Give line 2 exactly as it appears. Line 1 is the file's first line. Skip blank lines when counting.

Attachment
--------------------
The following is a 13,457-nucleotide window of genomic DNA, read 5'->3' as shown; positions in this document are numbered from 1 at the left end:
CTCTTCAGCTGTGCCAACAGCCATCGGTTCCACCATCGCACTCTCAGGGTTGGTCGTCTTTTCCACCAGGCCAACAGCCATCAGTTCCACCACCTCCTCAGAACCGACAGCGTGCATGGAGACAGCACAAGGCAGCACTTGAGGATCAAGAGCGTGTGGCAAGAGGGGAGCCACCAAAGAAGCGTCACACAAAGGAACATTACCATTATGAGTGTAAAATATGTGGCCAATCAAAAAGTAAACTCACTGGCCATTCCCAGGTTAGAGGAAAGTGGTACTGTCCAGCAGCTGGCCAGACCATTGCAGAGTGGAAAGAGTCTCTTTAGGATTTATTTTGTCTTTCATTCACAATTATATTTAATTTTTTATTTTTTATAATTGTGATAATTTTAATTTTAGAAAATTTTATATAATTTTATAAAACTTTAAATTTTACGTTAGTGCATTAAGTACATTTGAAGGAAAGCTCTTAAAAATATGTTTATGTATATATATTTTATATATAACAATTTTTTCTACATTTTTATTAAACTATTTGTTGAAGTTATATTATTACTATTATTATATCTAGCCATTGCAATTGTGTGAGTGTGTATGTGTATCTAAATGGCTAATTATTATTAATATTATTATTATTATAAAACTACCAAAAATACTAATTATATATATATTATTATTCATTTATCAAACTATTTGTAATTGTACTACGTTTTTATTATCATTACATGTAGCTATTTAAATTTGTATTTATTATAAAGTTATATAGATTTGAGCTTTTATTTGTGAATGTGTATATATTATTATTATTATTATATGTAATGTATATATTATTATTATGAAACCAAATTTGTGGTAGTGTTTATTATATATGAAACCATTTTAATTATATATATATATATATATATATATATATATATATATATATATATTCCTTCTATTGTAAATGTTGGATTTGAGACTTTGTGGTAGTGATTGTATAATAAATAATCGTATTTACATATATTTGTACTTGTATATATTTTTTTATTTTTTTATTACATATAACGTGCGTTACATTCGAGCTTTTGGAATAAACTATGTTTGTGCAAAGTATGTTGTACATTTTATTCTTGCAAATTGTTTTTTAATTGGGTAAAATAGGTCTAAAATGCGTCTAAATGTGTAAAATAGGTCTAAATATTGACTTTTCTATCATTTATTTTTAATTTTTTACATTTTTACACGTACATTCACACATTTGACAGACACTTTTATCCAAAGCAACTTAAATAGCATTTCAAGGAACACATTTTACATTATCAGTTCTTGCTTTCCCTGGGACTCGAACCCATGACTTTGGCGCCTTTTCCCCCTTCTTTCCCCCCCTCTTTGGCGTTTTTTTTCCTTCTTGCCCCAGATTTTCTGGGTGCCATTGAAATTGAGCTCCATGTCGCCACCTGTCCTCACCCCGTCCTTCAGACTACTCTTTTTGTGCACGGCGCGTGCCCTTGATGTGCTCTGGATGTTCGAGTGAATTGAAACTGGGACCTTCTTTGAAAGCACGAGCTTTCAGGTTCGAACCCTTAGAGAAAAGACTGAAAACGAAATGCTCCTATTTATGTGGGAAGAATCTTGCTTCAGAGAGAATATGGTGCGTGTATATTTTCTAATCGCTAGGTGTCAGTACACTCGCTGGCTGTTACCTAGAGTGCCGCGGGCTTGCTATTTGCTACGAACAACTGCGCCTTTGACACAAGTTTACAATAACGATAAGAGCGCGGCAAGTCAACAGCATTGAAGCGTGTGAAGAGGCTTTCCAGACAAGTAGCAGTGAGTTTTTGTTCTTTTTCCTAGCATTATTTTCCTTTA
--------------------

CTCTTCAGCTGTGCCAACAGCCATCGGTTCCACCATCGCACTCTCAGGGTTGGTCGTCTTTTCCACCAGGCCAACAGCCATCAGTTCCACCACCTCCTCAGAACCGACAGCGTGCATGGAGACAGCACAAGGCAGCACTTGAGGATCAAGAGCGTGTGGCAAGAGGGGAGCCACCAAAGAAGCGTCACACAAAGGAACATTACCATTATGAGTGTAAAATATGTGGCCAATCAAAAAGTAAACTCACTGGCCATTCCCAGGTTAGAGGAAAGTGGTACTGTCCAGCAGCTGGCCAGACCATTGCAGAGTGGAAAGAGTCTCTTTAGGATTTATTTTGTCTTTCATTCACAATTATATTTAATTTTTTATTTTTTATAATTGTGATAATTTTAATTTTAGAAAATTTTATATAATTTTATAAAACTTTAAATTTTACGTTAGTGCATTAAGTACATTTGAAGGAAAGCTCTTAAAAATATGTTTATGTATATATATTTTATATATAACAATTTTTTCTACATTTTTATTAAACTATTTGTTGAAGTTATATTATTACTATTATTATATCTAGCCATTGCAATTGTGTGAGTGTGTATGTGTATCTAAATGGCTAATTATTATTAATATTATTATTATTATAAAACTACCAAAAATACTAATTATATATATATTATTATTCATTTATCAAACTATTTGTAATTGTACTACGTTTTTATTATCATTACATGTAGCTATTTAAATTTGTATTTATTATAAAGTTATATAGATTTGAGCTTTTATTTGTGAATGTGTATATATTATTATTATTATTATATGTAATGTATATATTATTATTATGAAACCAAATTTGTGGTAGTGTTTATTATATATGAAACCATTTTAATTATATATATATATATATATATATATATATATATATATATATATATTCCTTCTATTGTAAATGTTGGATTTGAGACTTTGTGGTAGTGATTGTATAATAAATAATCGTATTTACATATATTTGTACTTGTATATATTTTTTTATTTTTTTATTACATATAACGTGCGTTACATTCGAGCTTTTGGAATAAACTATGTTTGTGCAAAGTATGTTGTACATTTTATTCTTGCAAATTGTTTTTTAATTGGGTAAAATAGGTCTAAAATGCGTCTAAATGTGTAAAATAGGTCTAAATATTGACTTTTCTATCATTTATTTTTAATTTTTTACATTTTTACACGTACATTCACACATTTGACAGACACTTTTATCCAAAGCAACTTAAATAGCATTTCAAGGAACACATTTTACATTATCAGTTCTTGCTTTCCCTGGGACTCGAACCCATGACTTTGGCGCCTTTTCCCCCTTCTTTCCCCCCCTCTTTGGCGTTTTTTTTCCTTCTTGCCCCAGATTTTCTGGGTGCCATTGAAATTGAGCTCCATGTCGCCACCTGTCCTCACCCCGTCCTTCAGACTACTCTTTTTGTGCACGGCGCGTGCCCTTGATGTGCTCTGGATGTTCGAGTGAATTGAAACTGGGACCTTCTTTGAAAGCACGAGCTTTCAGGTTCGAACCCTTAGAGAAAAGACTGAAAACGAAATGCTCCTATTTATGTGGGAAGAATCTTGCTTCAGAGAGAATATGGTGCGTGTATATTTTCTAATCGCTAGGTGTCAGTACACTCGCTGGCTGTTACCTAGAGTGCCGCGGGCTTGCTATTTGCTACGAACAACTGCGCCTTTGACACAAGTTTACAATAACGATAAGAGCGCGGCAAGTCAACAGCATTGAAGCGTGTGAAGAGGCTTTCCAGACAAGTAGCAGTGAGTTTTTGTTCTTTTTCCTAGCATTATTTTCCTTTA